Relationships in life don’t really end, even if you never see the person again. Every person you’ve been close to lives on somewhere inside you. Your past lovers, your parents, your friends, people both alive and dead (symbolically or literally)—all of them evoke memories, conscious or not.Lori Gottlieb, Maybe You Should Talk to Someone: A Therapist, Her Therapist, and Our Lives Revealed
What do you think of when I say the word “Pesach”? For me, “Pesach” conjures up memories of seders filled with laughter, hugs from grandparents, and the delicious scent of matzah ball soup wafting from the kitchen. Pesach, for me, means warmth, joy, and comfort. For Mary, a woman I met this past summer, Pesach is a nightmare. Instead of recalling happy memories, each year Mary must remember the family tragedy that took place just before her seder fifteen years ago. Her relationship with this particular holiday, and with Jewish tradition in general, has been changed forever. Through my relationship with Mary, I, too, have been changed.
My summer in Clinical Pastoral Education (CPE) was an emotionally consuming experience. As I visited patients in hospitals and long-term residences, my emotions were in overdrive, constantly pulled in different directions. I would laugh and joke with one person, who was joyful and optimistic, while in the next room was a family preparing for the loss of a loved one, in need of compassion and a listening ear for their sorrow and grief. Throughout each week, my cohort of classmates and I explored these emotional experiences together with our supervisor, Rabbi Julie Schwartz. Without fail, I ended each day both emotionally and physically exhausted.
It has taken me a long time to unpack the experience after it ended. In just ten weeks, I learned more about myself than I could have imagined. I learned that how I am feeling can have a profound impact on how I interact with others. I learned that sometimes the most valuable thing I can offer to another human being is my attentive presence. And I learned that my natural inclination to fix things with my brain is often less useful than listening with my heart. Throughout my life, I have succeeded in solving problems by thinking them through logically, weighing the options, and making considered and confident decisions. This ability, while valuable, does not help much when sitting with a patient and their family in the hospital. Instead, a pastoral care giver is best equipped with empathy and kindness. During CPE, I discovered that my heart is just as powerful as my brain, and I learned how to use it.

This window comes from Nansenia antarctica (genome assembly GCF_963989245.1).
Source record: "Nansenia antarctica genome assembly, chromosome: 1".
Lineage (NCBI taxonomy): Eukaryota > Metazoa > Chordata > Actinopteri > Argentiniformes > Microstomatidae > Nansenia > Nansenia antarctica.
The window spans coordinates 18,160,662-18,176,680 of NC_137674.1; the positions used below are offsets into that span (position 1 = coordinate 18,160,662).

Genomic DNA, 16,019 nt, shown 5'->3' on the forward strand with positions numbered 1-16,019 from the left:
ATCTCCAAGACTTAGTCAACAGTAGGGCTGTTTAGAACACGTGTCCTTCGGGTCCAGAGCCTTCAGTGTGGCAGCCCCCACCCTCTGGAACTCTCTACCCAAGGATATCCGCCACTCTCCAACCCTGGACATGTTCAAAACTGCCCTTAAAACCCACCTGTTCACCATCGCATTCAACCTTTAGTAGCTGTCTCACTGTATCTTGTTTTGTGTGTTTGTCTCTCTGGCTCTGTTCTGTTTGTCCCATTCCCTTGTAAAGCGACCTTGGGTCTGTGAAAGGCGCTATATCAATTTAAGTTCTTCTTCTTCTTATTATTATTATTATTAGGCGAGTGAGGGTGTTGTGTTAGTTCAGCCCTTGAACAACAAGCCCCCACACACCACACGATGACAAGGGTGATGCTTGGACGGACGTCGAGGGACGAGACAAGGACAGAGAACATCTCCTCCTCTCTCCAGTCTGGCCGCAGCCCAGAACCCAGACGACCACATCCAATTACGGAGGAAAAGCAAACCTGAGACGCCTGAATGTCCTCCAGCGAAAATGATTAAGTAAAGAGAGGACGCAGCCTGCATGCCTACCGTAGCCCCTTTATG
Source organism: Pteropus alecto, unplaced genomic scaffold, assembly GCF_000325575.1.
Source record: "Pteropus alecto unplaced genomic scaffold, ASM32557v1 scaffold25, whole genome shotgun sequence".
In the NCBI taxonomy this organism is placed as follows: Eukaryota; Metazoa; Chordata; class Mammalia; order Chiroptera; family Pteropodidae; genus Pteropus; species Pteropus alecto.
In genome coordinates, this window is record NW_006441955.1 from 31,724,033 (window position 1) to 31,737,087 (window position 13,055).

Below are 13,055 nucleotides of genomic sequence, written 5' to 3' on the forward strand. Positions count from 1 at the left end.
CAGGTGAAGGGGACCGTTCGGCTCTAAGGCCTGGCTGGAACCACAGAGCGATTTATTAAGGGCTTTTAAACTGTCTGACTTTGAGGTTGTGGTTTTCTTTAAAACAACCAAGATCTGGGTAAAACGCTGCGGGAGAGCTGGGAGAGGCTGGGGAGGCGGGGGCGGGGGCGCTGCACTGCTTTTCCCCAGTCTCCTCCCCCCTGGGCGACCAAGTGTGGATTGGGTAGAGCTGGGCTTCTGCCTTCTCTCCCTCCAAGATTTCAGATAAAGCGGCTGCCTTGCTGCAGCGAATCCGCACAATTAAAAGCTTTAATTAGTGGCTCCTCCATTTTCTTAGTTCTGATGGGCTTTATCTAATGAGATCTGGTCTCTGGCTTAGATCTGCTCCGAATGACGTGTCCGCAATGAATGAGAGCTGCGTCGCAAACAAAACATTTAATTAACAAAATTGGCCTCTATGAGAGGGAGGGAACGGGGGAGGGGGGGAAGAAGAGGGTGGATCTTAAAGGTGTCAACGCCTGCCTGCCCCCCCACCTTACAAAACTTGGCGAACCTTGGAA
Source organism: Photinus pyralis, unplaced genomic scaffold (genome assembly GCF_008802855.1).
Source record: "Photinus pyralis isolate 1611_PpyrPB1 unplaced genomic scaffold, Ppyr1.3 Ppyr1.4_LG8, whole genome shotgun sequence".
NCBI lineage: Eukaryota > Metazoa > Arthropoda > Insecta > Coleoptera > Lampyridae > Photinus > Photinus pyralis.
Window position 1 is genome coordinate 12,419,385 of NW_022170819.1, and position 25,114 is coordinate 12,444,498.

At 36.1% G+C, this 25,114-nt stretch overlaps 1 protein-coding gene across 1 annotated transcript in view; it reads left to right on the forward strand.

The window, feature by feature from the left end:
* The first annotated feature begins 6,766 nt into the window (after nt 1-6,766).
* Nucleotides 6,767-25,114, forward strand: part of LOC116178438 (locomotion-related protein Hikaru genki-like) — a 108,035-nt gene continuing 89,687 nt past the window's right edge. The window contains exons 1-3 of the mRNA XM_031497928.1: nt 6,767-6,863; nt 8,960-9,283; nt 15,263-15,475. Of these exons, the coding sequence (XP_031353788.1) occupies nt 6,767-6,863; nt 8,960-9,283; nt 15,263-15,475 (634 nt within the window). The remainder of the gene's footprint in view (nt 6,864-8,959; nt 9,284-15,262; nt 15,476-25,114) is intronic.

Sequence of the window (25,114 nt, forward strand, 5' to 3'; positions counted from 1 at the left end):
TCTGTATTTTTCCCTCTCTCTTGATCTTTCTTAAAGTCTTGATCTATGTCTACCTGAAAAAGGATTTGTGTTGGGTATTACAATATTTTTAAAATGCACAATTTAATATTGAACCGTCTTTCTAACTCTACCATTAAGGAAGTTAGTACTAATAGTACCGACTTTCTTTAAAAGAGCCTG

Perhaps the most important lesson I learned is that, no matter where I go, the people I meet can have a profound impact on my life. In August, after an emotionally and physically tiring summer, I had a strong impulse to empty my head and heart of all of the people and stories I had gathered. For a while, I tried my best to do just that. However, as time has gone on, I’ve realized that all of those people and stories are still here with me. My time with Mary is a poignant example. I sat with Mary in her grief, and I listened deeply to her story. Because I entered into a meaningful relationship with Mary, I also came face-to-face with the fact that each human experience is varied, beautiful, and exceptionally valuable. As Lori Gottlieb wrote, “Relationships in life don’t really end, even if you never see the person again.” I have grown because of the people I got to know during CPE, who I now consider my teachers. They have evoked in me more compassion, more understanding, and more openness—all qualities I know will lead me in my future rabbinate.
Libby Fisher is a fourth-year rabbinical student currently serving as the rabbinic intern at Isaac M. Wise Temple.
 Name changed.